Proposed Regulations Address Deductibility of Trust and Estate Administrative Expenses and Excess Deductions on Termination of Trusts and Estates
By Anthony Rappa, Melissa Gonzalez and Richard Bloom
May 14, 2020
The IRS recently issued proposed regulations (REG-113295-18) under Internal Revenue Code (IRC) Sections 67(g) and 642(h)(2). These clarified that certain deductions are allowed to an estate or non-grantor trust because they are not miscellaneous itemized deductions and also explain how to determine the character, amount, and allocation of deductions in excess of gross income that a beneficiary succeeds to on the termination of an estate or non-grantor trust.
IRC Sec. 67(g) was enacted into law on December 22, 2017 as part of the Tax Cuts and Jobs Act. IRC Sec. 67(g) prohibits individual taxpayers from claiming miscellaneous itemized deductions for any tax year beginning after December 31, 2017 and before January 1, 2026.
Subsequently, the IRS issued Notice 2018-61 on July 13, 2018 announcing that proposed regulations would be issued concerning the effect of Section 67(g) on the deductibility of certain expenses incurred by estates and non-grantor trusts. The notice stated that regulations would clarify that deductions for costs which are paid or incurred in connection with the administration of the estate or trust and which would not have been incurred if the property were not held in such estate or trust remain deductible in determining the adjusted gross income of an estate or non-grantor trust.
Excess deductions incurred in the year a trust terminates are allocated to the beneficiaries of the trust. These deductions were treated as miscellaneous itemized deductions which, as stated above, are not deductible for tax years beginning after December 31, 2017 and before January 1, 2026, as a result of the enactment of IRC Section 67(g). Notice 2018-61 requested comments regarding the effect of Section 67(g) on the ability of the beneficiary to deduct excess deductions on the termination of an estate or non-grantor trust and expressed the intent to address this issue in regulations.
Proposed Regulation 1.67-4
The proposed regulations formally adopt Notice 2018-61’s treatment and clarify that the following deductions under Section 67(e) allowed to an estate or non-grantor trust are not miscellaneous itemized deductions and are not affected by the suspension of the deductibility of miscellaneous itemized deductions:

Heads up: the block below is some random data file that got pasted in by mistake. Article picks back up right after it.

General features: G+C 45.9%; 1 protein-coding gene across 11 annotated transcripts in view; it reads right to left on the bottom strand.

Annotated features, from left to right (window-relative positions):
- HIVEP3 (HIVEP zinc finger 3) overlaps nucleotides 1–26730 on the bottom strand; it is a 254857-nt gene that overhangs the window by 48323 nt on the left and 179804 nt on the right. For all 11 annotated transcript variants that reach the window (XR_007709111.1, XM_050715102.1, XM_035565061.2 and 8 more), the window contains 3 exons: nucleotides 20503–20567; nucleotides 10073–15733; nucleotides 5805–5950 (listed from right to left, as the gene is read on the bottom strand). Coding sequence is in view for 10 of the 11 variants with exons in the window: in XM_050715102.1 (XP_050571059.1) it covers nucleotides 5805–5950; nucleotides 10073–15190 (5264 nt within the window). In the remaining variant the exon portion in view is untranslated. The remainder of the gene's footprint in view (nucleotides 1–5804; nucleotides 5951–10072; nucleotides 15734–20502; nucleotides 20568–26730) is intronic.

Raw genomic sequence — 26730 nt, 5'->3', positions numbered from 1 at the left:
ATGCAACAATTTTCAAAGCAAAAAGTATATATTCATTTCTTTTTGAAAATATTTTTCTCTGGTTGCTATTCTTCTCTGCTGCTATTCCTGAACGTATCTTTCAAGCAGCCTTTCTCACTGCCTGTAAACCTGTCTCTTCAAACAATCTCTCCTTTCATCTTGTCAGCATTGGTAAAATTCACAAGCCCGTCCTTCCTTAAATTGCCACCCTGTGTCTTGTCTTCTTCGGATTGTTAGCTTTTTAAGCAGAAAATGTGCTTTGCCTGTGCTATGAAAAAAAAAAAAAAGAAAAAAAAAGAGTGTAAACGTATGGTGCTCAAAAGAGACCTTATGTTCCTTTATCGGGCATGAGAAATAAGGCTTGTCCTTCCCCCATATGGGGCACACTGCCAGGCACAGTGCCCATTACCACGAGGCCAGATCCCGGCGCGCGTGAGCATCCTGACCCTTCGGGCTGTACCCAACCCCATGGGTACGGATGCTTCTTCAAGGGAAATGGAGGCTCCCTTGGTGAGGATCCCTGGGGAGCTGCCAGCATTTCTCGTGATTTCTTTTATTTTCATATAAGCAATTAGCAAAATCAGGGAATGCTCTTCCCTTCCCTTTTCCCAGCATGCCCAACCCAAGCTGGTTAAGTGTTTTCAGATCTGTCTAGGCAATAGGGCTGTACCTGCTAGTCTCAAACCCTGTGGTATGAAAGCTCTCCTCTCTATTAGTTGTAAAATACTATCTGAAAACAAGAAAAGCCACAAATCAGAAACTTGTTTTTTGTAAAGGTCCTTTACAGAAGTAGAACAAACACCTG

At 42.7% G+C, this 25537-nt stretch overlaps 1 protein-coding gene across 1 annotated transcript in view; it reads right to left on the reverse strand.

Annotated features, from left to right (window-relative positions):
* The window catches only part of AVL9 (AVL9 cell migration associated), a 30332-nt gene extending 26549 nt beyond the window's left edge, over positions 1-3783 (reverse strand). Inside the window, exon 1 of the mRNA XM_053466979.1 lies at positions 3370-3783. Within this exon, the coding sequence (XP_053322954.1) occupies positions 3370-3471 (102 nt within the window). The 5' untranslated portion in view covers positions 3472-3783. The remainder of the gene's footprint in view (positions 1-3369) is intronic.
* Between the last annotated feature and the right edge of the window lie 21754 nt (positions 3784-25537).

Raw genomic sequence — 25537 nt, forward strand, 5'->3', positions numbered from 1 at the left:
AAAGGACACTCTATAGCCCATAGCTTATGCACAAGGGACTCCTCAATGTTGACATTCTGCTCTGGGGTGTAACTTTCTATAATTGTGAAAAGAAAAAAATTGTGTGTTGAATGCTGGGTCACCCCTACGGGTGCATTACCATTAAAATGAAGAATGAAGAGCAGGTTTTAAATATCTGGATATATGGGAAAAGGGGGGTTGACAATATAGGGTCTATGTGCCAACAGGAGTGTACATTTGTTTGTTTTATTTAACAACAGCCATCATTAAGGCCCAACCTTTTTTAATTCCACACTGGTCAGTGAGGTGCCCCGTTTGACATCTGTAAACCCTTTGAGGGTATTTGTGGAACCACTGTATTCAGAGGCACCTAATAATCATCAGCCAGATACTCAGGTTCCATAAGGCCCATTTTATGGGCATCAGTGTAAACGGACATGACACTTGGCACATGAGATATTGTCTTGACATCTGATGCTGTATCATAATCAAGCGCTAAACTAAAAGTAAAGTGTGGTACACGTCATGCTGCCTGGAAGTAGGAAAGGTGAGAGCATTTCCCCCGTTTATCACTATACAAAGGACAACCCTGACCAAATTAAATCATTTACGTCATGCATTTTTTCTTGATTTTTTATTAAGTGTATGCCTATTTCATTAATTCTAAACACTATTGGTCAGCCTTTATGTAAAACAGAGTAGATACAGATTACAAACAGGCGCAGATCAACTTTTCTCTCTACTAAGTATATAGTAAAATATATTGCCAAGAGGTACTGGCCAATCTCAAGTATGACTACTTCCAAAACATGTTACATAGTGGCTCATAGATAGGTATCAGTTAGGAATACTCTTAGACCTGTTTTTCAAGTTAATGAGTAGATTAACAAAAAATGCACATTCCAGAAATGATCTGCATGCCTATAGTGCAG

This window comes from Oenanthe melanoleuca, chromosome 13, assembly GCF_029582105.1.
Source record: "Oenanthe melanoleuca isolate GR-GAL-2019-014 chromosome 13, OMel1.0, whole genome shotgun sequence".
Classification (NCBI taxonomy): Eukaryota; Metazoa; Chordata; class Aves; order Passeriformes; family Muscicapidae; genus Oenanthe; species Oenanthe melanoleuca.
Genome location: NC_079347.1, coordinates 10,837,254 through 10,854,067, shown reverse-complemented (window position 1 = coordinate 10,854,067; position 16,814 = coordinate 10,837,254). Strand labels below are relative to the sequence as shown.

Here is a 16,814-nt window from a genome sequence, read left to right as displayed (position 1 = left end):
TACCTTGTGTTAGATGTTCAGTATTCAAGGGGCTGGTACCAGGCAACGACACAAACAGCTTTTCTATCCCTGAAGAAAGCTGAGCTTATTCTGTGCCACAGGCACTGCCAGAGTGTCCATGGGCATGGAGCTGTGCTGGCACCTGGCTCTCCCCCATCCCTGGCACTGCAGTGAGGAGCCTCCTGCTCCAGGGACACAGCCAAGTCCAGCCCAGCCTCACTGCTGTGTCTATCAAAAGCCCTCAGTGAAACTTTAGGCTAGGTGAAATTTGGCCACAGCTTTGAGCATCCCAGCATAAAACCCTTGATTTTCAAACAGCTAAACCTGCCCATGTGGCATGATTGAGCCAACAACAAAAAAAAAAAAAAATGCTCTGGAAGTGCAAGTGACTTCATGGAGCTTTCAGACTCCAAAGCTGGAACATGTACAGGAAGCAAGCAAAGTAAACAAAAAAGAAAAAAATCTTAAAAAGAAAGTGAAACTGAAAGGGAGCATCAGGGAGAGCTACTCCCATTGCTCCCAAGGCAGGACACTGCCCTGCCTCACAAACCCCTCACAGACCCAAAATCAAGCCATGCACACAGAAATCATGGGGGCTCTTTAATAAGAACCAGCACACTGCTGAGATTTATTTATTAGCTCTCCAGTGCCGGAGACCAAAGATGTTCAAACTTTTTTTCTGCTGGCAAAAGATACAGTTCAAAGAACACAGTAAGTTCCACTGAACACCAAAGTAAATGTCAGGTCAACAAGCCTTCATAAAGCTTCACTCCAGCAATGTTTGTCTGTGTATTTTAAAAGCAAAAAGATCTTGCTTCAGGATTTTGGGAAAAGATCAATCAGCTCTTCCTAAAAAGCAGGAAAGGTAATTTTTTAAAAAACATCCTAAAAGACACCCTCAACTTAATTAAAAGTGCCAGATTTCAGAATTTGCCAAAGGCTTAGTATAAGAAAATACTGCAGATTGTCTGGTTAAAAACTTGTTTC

- Costs paid or incurred in connection with the administration of an estate or non-grantor trust that would not have been incurred if the property were not held in the estate or trust;
- The personal exemption of an estate or non-grantor trust;
- The distribution deduction for trusts distributing current income; and
- The distribution deduction for estates or trusts accumulating income.
Proposed Regulation 1.642(h)-2
The proposed regulations also provide guidance on determining the character, amount, and allocation of deductions in excess of gross income succeeded to by a beneficiary on the termination of an estate or non-grantor trust. They clarify that the character of the deductions does not change when succeeded to by a beneficiary on the termination of the estate or trust and require the fiduciary to separately identify deductions that may be limited when claimed by the beneficiary.
Under the proposed regulations, each excess deduction on termination shall retain its separate character:
- As an amount allowed in arriving at adjusted gross income (AGI);
- As a non-miscellaneous itemized deduction; or
- As a miscellaneous itemized deduction.
These proposed regulations will apply to taxable years beginning after the date they are published as final. However, estates, non-grantor trusts, and their beneficiaries may rely on these proposed regulations for taxable years beginning after December 31, 2017 and on, or before, the date these regulations are published as final.
Trust and estate returns that were filed for 2018 and 2019, prior to the release of the proposed regulations, should be reviewed to determine if modifications are necessary. Beneficiaries who received a final year Schedule K-1 from any non-grantor trust or estate for 2018 or 2019 should reach out to the fiduciary or administrator for additional information regarding excess deductions.
Please contact your Mazars USA LLP professional for additional information.